PROJECTS





WEB-IS: Web Based Interrogation System



WEB-IS, for Web-based Interrogative System, allows remote, interactive visualization of large-scale 3-D data over the Internet, along with data analysis and data mining capabilities. WEB-IS allows users to navigate through their rendered 3-D data and interactively analyze the data for statistics or apply data mining techniques, such as cluster analysis. We take advantage of a client-server paradigm in order to keep the processor intensive tasks, such as visualization and data mining, on the server-side while the client provides the front-end interface. WEB-IS uses a combination of CORBA, Java, C++ and Python to seamlessly integrate the server-side processing and user interaction utilities on the client. The server renders 3-D data off-screen and sends the resulting image buffer data over the Internet to a Java applet on the client to be displayed. In turn, the client responds to user interaction through requests sent to the server for additional visualization or data analysis tasks. In this way, the user can interact with the client from a web browser located thousands of miles from the server and the data, but view the results as if they were occurring locally. Using this tool, researchers from around the world can visualize and analyze large-scale 3-D datasets from any web browser with a current Java1.4 plug-in (http://java.sun.com)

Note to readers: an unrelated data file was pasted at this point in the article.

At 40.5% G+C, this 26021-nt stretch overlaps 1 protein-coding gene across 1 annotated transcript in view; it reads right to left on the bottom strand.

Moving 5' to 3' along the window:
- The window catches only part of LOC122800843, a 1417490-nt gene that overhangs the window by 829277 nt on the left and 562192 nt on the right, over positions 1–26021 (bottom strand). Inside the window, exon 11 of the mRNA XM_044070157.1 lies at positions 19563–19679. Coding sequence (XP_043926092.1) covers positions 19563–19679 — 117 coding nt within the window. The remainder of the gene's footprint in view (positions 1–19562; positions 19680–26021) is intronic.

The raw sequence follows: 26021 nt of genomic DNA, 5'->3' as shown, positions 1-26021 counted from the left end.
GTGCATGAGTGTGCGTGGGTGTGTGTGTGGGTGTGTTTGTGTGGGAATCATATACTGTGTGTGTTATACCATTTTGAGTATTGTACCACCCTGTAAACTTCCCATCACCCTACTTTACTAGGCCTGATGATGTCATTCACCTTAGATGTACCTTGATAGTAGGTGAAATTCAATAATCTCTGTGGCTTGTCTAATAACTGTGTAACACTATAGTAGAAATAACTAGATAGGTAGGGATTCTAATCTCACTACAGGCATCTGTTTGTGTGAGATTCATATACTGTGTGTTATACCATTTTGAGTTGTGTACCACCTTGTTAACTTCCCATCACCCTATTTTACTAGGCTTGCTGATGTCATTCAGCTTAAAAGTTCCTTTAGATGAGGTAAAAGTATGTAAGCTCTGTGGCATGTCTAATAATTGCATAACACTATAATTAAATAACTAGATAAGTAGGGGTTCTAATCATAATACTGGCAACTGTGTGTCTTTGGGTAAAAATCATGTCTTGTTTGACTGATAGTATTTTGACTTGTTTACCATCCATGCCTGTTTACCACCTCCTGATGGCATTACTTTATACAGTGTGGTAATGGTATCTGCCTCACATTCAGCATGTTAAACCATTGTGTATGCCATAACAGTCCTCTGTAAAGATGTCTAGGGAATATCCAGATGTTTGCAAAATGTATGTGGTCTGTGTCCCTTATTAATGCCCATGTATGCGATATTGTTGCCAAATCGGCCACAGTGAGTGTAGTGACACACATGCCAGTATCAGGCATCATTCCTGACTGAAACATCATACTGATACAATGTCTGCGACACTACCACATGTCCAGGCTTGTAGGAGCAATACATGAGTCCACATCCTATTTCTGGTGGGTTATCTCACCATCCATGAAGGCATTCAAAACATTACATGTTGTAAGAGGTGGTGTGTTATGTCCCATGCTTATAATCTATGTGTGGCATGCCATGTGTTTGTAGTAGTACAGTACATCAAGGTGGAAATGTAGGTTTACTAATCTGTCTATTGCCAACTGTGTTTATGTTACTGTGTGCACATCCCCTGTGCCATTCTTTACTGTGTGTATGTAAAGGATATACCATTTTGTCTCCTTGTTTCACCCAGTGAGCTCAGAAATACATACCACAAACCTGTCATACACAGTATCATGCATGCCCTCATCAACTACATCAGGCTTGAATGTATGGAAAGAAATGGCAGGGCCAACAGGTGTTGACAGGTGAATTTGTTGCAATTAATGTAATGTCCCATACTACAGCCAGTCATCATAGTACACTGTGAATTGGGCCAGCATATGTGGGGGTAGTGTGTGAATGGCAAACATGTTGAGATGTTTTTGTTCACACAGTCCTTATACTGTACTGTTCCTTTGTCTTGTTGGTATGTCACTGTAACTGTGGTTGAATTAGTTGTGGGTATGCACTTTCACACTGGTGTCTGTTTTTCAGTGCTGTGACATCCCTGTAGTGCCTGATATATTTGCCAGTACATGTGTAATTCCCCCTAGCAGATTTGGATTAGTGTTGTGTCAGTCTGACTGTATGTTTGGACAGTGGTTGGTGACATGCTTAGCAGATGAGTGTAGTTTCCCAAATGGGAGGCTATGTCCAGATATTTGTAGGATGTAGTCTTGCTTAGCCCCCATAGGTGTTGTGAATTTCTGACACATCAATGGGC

See an example:

WEB-IS4 for phase diagrams

Visit WEB-IS:

http://webis.msi.umn.edu

For more information:

Maxwell Rudolph

Evan Bollig

Ben Kadlec




Visualization of 3D Mantle Data

The motivation of this study is to analyze the effects of radiative thermal conductivity and the post perovskite ("ppv") phase transition on upwelling plumes. Thermal plumes are important to mantle convection and other Earth inner processes. The data was generated from a parallelized 3D convection code (MPI). The code solves the flow field using a multi-grid method. The program was run on the Earth Simulator in Yokomama, Japan on a total of 128 CPU's across 16 nodes. The data fields that are separated into two categories: temperature and 3D velocity.  Each field is on a grid size of 512 X 512 X 128.  The grid represents a 3D slice of the Earth's mantle. Multiple grids represent multiple time steps.

Here are a few simulations:


Click on the image to veiw an example of mantle visualization


In these simulations, the purple color represents negative direction of flow and green represents a positive direction of flow.


Click on the image to veiw and example of mantle visualization

For more information:

Megan Damon

Ben Kadlec



Mantle Convection

This graphic was produced on Monday, June 13, 2005 using Amira 3.1.1 on a Windows XP operating system. It visualizes a mantle convection simulation with four different perturbations. It has a 'l value' of 256 and a Raleigh number of 106. It is possible to tell by the image that the convection has broken symmetry.